Sometimes meeting new people is an informal thing and sometimes not. Sometimes it’s a group activity day organised by the powers  high up at work to boost sales by  strengthening team morale. Sometimes it’s a friend introducing  you to a mutual friend and as a result you all having to try and find common ground.

But what is the default setting amongst these type of encounters? It’s the need to

Break the Ice.

Breaking the ice is often used to describe trying to make small dents in the citadel of a introductory social meeting. It is the act of trying to make thing less awkward , to get things going .

But are things always so frosty? Where did breaking the ice come from ?

It is thought that the saying originated back when shipping was the main mode of both transportation and trade. Naturally shipping in the winter was hindered by the cold weather and port harbours would lose out on trade due to ships being frozen  in ice at sea. The trading town would send out small ships known as “ice breakers” to sail towards the frozen cargo , thus creating a break in the ice behind it and forming a path for the frozen ship to follow back to the port.  And so breaking the ice came about.  Ice breakers- the small ships sent out to rescue the frozen trade ships  –  allowed the port harbours to continue to trade and thrive throughout winter months.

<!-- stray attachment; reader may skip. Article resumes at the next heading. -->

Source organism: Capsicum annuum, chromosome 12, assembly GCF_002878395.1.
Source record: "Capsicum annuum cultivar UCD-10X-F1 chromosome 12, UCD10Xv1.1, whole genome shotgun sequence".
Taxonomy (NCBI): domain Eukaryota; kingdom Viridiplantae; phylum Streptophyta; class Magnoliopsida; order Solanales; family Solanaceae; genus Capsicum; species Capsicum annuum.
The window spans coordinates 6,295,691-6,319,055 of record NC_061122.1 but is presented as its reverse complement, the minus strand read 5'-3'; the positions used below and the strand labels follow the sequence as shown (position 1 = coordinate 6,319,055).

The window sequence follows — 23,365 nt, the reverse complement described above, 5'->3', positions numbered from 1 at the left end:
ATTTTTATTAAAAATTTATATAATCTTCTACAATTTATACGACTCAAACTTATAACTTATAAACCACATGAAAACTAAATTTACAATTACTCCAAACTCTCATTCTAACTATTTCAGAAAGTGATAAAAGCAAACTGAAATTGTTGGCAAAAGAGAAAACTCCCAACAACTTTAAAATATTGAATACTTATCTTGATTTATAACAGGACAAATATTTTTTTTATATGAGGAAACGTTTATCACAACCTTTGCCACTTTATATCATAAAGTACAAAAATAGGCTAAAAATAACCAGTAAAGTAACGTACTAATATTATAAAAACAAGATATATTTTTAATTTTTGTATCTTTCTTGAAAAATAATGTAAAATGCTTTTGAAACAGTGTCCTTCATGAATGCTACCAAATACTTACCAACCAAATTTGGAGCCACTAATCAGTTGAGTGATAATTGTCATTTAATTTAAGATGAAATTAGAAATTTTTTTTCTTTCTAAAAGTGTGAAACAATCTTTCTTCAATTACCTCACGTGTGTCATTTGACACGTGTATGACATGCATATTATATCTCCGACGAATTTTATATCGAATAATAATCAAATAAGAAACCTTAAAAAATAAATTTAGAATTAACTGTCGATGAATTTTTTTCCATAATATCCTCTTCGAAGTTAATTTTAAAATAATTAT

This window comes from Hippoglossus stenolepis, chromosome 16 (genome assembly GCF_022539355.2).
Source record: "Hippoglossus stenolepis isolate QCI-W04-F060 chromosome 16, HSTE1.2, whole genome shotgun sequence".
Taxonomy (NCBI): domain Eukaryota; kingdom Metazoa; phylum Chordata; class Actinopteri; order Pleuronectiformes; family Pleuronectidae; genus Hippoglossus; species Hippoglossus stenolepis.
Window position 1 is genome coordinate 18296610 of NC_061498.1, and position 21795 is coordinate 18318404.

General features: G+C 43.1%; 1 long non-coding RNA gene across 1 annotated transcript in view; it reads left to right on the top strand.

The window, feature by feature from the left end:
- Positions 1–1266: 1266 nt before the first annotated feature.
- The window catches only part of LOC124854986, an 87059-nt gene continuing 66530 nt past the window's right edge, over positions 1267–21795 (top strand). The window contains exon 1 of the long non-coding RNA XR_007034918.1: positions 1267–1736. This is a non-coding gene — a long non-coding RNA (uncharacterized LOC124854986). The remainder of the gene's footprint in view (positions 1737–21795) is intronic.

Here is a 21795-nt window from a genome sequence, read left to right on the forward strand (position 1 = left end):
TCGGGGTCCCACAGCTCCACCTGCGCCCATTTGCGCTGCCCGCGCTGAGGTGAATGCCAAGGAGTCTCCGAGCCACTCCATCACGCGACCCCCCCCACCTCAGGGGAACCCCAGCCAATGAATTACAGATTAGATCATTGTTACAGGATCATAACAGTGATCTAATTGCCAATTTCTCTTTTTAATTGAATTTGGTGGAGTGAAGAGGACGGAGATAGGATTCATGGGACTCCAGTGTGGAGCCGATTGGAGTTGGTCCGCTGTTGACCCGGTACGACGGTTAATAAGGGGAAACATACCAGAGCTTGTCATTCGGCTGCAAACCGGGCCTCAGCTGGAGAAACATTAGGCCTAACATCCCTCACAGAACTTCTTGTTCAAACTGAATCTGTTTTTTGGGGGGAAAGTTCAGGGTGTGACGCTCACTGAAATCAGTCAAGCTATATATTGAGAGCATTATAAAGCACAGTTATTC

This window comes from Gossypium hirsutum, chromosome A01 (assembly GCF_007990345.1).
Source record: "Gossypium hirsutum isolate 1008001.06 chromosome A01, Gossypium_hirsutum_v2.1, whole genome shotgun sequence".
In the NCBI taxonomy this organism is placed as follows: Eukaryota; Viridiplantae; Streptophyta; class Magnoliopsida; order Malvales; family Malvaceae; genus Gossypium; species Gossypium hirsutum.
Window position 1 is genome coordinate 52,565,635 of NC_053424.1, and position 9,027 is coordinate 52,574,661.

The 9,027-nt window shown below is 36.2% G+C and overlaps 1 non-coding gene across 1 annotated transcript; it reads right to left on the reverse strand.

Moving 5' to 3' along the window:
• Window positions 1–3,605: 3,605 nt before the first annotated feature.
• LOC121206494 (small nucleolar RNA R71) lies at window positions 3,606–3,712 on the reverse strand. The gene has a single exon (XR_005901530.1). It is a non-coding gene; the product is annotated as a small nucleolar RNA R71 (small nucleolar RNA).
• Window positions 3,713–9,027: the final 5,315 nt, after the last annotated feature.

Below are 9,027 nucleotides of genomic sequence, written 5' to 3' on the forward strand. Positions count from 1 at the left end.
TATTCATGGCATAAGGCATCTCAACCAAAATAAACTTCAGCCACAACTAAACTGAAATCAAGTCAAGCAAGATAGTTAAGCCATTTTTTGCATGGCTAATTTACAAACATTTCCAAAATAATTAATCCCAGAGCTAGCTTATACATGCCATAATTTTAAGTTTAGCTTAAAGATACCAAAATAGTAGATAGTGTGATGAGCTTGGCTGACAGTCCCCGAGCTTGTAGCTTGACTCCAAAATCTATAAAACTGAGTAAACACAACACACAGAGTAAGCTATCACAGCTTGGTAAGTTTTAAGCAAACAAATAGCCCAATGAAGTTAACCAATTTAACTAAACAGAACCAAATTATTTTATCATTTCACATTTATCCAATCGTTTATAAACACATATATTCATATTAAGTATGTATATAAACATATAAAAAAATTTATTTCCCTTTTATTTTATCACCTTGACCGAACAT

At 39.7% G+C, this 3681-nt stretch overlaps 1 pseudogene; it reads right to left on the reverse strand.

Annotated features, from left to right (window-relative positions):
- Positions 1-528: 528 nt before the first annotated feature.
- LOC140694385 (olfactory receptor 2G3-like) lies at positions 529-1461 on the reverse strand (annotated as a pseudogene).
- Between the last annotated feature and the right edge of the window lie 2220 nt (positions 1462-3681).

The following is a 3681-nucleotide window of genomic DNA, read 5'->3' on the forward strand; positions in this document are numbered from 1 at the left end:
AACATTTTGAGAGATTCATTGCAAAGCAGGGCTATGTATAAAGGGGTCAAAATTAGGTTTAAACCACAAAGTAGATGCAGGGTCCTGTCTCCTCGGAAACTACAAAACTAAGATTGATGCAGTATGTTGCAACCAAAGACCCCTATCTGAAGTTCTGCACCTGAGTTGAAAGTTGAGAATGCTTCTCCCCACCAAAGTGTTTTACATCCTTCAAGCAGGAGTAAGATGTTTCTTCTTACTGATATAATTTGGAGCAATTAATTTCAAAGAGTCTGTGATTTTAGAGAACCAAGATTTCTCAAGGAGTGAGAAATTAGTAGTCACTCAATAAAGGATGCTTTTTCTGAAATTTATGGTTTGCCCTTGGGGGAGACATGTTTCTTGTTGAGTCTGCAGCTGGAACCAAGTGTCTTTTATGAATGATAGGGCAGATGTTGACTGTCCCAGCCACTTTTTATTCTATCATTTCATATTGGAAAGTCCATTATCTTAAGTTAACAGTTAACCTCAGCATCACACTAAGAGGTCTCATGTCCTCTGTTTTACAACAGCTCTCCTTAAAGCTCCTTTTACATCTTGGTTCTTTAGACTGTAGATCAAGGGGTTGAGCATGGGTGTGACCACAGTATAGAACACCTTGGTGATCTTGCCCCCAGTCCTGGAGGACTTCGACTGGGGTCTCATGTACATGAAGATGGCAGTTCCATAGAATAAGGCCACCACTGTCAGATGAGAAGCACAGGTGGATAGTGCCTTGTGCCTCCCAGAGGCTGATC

Simon and Garfunkel once said that : ” No one dared disturb the sound of silence,” but alas all they needed was a good ice breaker !

 

 

 

 

Start From Scratch

I have been travelling down a road. It is not a main road nor is it a cobbled path. This road has been long and enduring. The terrain at times rocky. There have been pit stops along the road – taverns and inns  – where I have met new people and learned new things about the world and myself – learned who I want to be and how I want to continue along the road. The road had turns – some sharp enough to teach me lessons about the cruelty that life can bring. But the road, at times, was accompanied by beautiful sights – some  enough to teach me that sometimes it is the journey rather than the destination which holds more reward for your soul.

And now this road,  has come to a junction. Abrupt yet subconsciously always expected – this new turn, this new path – is daunting. I have been slowing down in anticipation of it for a while now, yet I had never believed it would arrive. Am I equipped for where this new road goes? Will I be able to join it safely or will fear overcome me and will I need to stop completely? I had become so used to the old road, I could handle its bumps – for I had had years of learning its tricks.